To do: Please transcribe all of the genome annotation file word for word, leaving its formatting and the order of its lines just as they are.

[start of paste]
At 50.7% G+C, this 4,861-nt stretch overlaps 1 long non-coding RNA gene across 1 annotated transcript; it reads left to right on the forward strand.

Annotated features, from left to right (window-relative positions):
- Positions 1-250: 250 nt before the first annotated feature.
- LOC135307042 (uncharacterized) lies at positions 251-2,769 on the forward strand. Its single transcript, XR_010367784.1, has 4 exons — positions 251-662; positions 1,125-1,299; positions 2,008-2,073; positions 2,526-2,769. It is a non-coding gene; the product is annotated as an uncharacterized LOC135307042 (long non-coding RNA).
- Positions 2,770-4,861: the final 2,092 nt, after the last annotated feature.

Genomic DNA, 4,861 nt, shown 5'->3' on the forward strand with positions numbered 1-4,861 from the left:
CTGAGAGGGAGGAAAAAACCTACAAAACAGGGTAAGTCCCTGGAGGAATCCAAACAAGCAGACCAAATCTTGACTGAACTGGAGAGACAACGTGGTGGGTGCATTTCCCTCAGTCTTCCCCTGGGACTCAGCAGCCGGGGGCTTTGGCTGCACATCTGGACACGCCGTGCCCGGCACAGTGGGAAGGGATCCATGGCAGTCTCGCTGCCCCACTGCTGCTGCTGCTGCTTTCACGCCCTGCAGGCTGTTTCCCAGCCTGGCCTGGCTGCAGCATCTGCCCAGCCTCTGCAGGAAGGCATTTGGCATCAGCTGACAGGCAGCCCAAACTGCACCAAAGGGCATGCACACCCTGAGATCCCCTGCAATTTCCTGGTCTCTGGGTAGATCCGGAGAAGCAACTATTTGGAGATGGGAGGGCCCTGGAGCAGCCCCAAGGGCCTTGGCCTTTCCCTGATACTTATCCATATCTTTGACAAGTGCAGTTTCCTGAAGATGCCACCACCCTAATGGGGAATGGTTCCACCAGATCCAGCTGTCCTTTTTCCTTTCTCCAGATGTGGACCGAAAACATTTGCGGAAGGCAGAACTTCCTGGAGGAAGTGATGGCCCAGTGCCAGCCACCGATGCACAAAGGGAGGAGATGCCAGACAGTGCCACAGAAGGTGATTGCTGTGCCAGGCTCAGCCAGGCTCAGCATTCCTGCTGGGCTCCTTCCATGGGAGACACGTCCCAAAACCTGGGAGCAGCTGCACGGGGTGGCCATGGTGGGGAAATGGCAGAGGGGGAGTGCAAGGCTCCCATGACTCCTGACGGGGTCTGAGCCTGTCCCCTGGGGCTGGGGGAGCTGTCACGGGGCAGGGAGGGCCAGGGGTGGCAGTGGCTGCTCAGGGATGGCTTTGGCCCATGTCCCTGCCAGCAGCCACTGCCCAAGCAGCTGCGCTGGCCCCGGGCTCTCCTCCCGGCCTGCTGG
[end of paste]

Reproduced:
At 50.7% G+C, this 4,861-nt stretch overlaps 1 long non-coding RNA gene across 1 annotated transcript; it reads left to right on the forward strand.

Annotated features, from left to right (window-relative positions):
- Positions 1-250: 250 nt before the first annotated feature.
- LOC135307042 (uncharacterized) lies at positions 251-2,769 on the forward strand. Its single transcript, XR_010367784.1, has 4 exons — positions 251-662; positions 1,125-1,299; positions 2,008-2,073; positions 2,526-2,769. It is a non-coding gene; the product is annotated as an uncharacterized LOC135307042 (long non-coding RNA).
- Positions 2,770-4,861: the final 2,092 nt, after the last annotated feature.

Genomic DNA, 4,861 nt, shown 5'->3' on the forward strand with positions numbered 1-4,861 from the left:
CTGAGAGGGAGGAAAAAACCTACAAAACAGGGTAAGTCCCTGGAGGAATCCAAACAAGCAGACCAAATCTTGACTGAACTGGAGAGACAACGTGGTGGGTGCATTTCCCTCAGTCTTCCCCTGGGACTCAGCAGCCGGGGGCTTTGGCTGCACATCTGGACACGCCGTGCCCGGCACAGTGGGAAGGGATCCATGGCAGTCTCGCTGCCCCACTGCTGCTGCTGCTGCTTTCACGCCCTGCAGGCTGTTTCCCAGCCTGGCCTGGCTGCAGCATCTGCCCAGCCTCTGCAGGAAGGCATTTGGCATCAGCTGACAGGCAGCCCAAACTGCACCAAAGGGCATGCACACCCTGAGATCCCCTGCAATTTCCTGGTCTCTGGGTAGATCCGGAGAAGCAACTATTTGGAGATGGGAGGGCCCTGGAGCAGCCCCAAGGGCCTTGGCCTTTCCCTGATACTTATCCATATCTTTGACAAGTGCAGTTTCCTGAAGATGCCACCACCCTAATGGGGAATGGTTCCACCAGATCCAGCTGTCCTTTTTCCTTTCTCCAGATGTGGACCGAAAACATTTGCGGAAGGCAGAACTTCCTGGAGGAAGTGATGGCCCAGTGCCAGCCACCGATGCACAAAGGGAGGAGATGCCAGACAGTGCCACAGAAGGTGATTGCTGTGCCAGGCTCAGCCAGGCTCAGCATTCCTGCTGGGCTCCTTCCATGGGAGACACGTCCCAAAACCTGGGAGCAGCTGCACGGGGTGGCCATGGTGGGGAAATGGCAGAGGGGGAGTGCAAGGCTCCCATGACTCCTGACGGGGTCTGAGCCTGTCCCCTGGGGCTGGGGGAGCTGTCACGGGGCAGGGAGGGCCAGGGGTGGCAGTGGCTGCTCAGGGATGGCTTTGGCCCATGTCCCTGCCAGCAGCCACTGCCCAAGCAGCTGCGCTGGCCCCGGGCTCTCCTCCCGGCCTGCTGG